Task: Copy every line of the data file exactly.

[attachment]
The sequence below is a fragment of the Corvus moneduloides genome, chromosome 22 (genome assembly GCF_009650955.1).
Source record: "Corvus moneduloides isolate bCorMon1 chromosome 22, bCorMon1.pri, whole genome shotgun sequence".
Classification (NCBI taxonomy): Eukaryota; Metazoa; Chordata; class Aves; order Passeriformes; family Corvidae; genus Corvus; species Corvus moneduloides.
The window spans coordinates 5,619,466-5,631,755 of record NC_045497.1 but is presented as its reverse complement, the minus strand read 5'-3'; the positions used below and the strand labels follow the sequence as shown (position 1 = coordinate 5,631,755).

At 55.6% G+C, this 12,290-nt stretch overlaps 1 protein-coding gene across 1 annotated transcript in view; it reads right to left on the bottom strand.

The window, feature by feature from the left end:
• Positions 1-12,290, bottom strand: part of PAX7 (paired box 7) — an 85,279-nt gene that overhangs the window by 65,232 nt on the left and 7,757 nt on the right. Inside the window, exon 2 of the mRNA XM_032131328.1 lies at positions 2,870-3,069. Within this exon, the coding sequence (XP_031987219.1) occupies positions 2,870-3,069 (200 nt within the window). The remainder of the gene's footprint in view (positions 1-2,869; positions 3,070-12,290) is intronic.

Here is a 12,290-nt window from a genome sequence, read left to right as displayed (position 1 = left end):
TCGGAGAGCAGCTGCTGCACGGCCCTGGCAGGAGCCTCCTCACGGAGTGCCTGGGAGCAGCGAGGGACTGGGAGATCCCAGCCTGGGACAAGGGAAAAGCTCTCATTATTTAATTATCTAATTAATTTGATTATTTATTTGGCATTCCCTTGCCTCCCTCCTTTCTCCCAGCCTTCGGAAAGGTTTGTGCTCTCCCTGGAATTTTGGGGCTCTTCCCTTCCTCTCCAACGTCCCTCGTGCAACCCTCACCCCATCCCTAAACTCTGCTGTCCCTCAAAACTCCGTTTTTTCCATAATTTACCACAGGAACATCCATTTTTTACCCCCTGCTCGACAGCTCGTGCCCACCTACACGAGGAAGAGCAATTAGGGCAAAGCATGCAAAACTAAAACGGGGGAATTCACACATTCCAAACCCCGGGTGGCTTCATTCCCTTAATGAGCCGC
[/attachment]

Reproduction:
The sequence below is a fragment of the Corvus moneduloides genome, chromosome 22 (genome assembly GCF_009650955.1).
Source record: "Corvus moneduloides isolate bCorMon1 chromosome 22, bCorMon1.pri, whole genome shotgun sequence".
Classification (NCBI taxonomy): Eukaryota; Metazoa; Chordata; class Aves; order Passeriformes; family Corvidae; genus Corvus; species Corvus moneduloides.
The window spans coordinates 5,619,466-5,631,755 of record NC_045497.1 but is presented as its reverse complement, the minus strand read 5'-3'; the positions used below and the strand labels follow the sequence as shown (position 1 = coordinate 5,631,755).

At 55.6% G+C, this 12,290-nt stretch overlaps 1 protein-coding gene across 1 annotated transcript in view; it reads right to left on the bottom strand.

The window, feature by feature from the left end:
• Positions 1-12,290, bottom strand: part of PAX7 (paired box 7) — an 85,279-nt gene that overhangs the window by 65,232 nt on the left and 7,757 nt on the right. Inside the window, exon 2 of the mRNA XM_032131328.1 lies at positions 2,870-3,069. Within this exon, the coding sequence (XP_031987219.1) occupies positions 2,870-3,069 (200 nt within the window). The remainder of the gene's footprint in view (positions 1-2,869; positions 3,070-12,290) is intronic.

Here is a 12,290-nt window from a genome sequence, read left to right as displayed (position 1 = left end):
TCGGAGAGCAGCTGCTGCACGGCCCTGGCAGGAGCCTCCTCACGGAGTGCCTGGGAGCAGCGAGGGACTGGGAGATCCCAGCCTGGGACAAGGGAAAAGCTCTCATTATTTAATTATCTAATTAATTTGATTATTTATTTGGCATTCCCTTGCCTCCCTCCTTTCTCCCAGCCTTCGGAAAGGTTTGTGCTCTCCCTGGAATTTTGGGGCTCTTCCCTTCCTCTCCAACGTCCCTCGTGCAACCCTCACCCCATCCCTAAACTCTGCTGTCCCTCAAAACTCCGTTTTTTCCATAATTTACCACAGGAACATCCATTTTTTACCCCCTGCTCGACAGCTCGTGCCCACCTACACGAGGAAGAGCAATTAGGGCAAAGCATGCAAAACTAAAACGGGGGAATTCACACATTCCAAACCCCGGGTGGCTTCATTCCCTTAATGAGCCGC